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  • Writer's pictureKris Poor

Borders Where?

Don’t be afraid to customize that border print!

This post shows how you can take a border print and use it in an unexpected way. We started with Michael Miller’s Love Nest. The border print that comes with this collection is just gorgeous. I decided to use Poorhouse Quilt Designs “A Novel Approach” tote pattern, which features fabric motifs or quilt blocks on the outer pockets. The instructions allow you to customize the size of the pocket based on the size of the feature design.

In case you missed it, here is a short video that shows Love Nest fabric that I am using in my cute tote! (This was right out of the box, so pardon the wrinkles!!)!

The pocket width to start with is 6” - perfect for the width of the bird design. However, the spacing between the birds was a little larger, so I increased the width of the tote to 23” so that I could accommodate the design. Easy! Just don’t forget to increase all of the related measurements!

Below left is a picture of half of the border print from this collection. The dashed lines show roughly where I cut the fabric apart.

For the pockets, I cut the border strip required. The Main section above pocket piece were cut to end just above the leafy plants. I then used the extra to piece my Main Tote piece with the pretty navy blue Love nest. The picture below right shows how it’s pieced together. The plain section in the middle will appear behind the pockets.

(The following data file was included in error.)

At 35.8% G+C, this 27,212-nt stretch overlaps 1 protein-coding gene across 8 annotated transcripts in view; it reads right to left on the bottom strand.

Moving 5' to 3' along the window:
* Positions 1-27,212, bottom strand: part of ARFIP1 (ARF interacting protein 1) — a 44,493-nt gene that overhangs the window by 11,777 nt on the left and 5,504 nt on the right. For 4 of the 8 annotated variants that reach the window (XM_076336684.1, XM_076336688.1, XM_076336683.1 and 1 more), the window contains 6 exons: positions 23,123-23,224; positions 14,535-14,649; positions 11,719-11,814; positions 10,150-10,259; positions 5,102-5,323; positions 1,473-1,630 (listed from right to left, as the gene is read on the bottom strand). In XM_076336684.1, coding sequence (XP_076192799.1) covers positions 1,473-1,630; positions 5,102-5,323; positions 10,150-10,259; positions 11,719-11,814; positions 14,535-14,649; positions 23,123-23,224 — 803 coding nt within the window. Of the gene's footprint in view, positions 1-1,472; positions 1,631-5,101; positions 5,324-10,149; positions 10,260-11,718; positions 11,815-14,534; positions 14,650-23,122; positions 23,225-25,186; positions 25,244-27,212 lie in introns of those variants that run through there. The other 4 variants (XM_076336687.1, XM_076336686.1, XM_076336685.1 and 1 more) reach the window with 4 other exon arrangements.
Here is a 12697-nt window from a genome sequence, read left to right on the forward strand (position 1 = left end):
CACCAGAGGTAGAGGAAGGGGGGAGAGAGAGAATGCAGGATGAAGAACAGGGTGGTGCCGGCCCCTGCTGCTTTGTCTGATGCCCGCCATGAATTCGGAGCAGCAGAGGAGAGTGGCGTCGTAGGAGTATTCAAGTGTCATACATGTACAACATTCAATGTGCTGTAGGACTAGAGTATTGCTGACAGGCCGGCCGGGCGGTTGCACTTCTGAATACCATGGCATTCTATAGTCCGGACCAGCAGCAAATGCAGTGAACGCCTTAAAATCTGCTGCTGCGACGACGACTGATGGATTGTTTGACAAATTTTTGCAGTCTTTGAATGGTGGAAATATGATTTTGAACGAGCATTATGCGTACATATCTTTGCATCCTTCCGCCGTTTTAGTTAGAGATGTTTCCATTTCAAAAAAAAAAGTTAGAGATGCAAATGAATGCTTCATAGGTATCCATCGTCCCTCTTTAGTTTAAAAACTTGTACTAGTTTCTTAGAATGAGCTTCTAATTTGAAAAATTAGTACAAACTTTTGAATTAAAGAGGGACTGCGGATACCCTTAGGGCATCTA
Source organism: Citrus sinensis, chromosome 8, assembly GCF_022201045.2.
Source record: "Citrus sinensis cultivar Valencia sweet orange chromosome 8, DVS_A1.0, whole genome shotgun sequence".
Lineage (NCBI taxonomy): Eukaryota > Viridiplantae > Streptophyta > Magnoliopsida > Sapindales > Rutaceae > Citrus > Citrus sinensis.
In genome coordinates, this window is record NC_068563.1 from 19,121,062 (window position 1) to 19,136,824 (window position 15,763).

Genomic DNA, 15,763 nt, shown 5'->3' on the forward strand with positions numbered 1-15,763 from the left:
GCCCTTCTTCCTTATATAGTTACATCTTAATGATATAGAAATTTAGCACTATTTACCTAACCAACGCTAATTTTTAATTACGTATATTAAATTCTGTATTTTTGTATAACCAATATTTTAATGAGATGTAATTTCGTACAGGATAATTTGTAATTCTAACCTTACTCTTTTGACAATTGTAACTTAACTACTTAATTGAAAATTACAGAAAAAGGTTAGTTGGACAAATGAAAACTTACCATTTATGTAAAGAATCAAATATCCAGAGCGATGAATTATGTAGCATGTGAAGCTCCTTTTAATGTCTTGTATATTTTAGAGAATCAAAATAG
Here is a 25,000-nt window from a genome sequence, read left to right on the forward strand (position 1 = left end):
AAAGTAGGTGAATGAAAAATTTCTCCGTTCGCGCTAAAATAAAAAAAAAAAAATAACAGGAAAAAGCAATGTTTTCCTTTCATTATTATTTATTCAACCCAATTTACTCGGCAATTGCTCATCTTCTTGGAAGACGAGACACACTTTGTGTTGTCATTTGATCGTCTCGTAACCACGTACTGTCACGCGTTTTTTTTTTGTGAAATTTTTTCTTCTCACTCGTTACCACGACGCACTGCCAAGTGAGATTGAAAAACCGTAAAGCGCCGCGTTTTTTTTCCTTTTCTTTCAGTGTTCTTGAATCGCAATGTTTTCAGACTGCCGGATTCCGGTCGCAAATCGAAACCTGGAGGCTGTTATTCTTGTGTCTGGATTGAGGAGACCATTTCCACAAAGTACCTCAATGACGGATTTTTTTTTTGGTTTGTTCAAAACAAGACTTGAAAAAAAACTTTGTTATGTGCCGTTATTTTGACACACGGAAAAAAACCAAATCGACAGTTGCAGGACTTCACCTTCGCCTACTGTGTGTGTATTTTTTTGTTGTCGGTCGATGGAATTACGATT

I quilted with Aurifil monofilament thread. On the pockets, I marked a 45 degree line in the middle and quilted with a walking foot; I echoed that line ¼” away then spaced the next line at 1-1/2” away. Here is a close-up of the pocket quilting:

Close-up of quilting on pocket - 45 degree with echo

For the Main part of the tote, I did slightly wavy lines (freehand) and echoed each of them at ¼” - I did cross lines to evoke the idea of stems. Here is a picture of the quilting before I assembled the tote. I really liked how the it turned out. I used Bosal’s In-R-Form for the base. For the pockets, I interfaced with a light fusible fleece, just so that I didn’t add bulk at the side seams. Because I used foam – I used a Microtex Sharp size 80 needle to quilt, and a size 90 topstitch needle to assemble.

I want to do this again - quilting is yummy!

I really love how this tote turned out and I hope you gathered some inspiration! Sometimes that border print just tells you what to do – all you have to do is listen!

Perfect! I am off to the park to read!

Thanks for reading! - Kris

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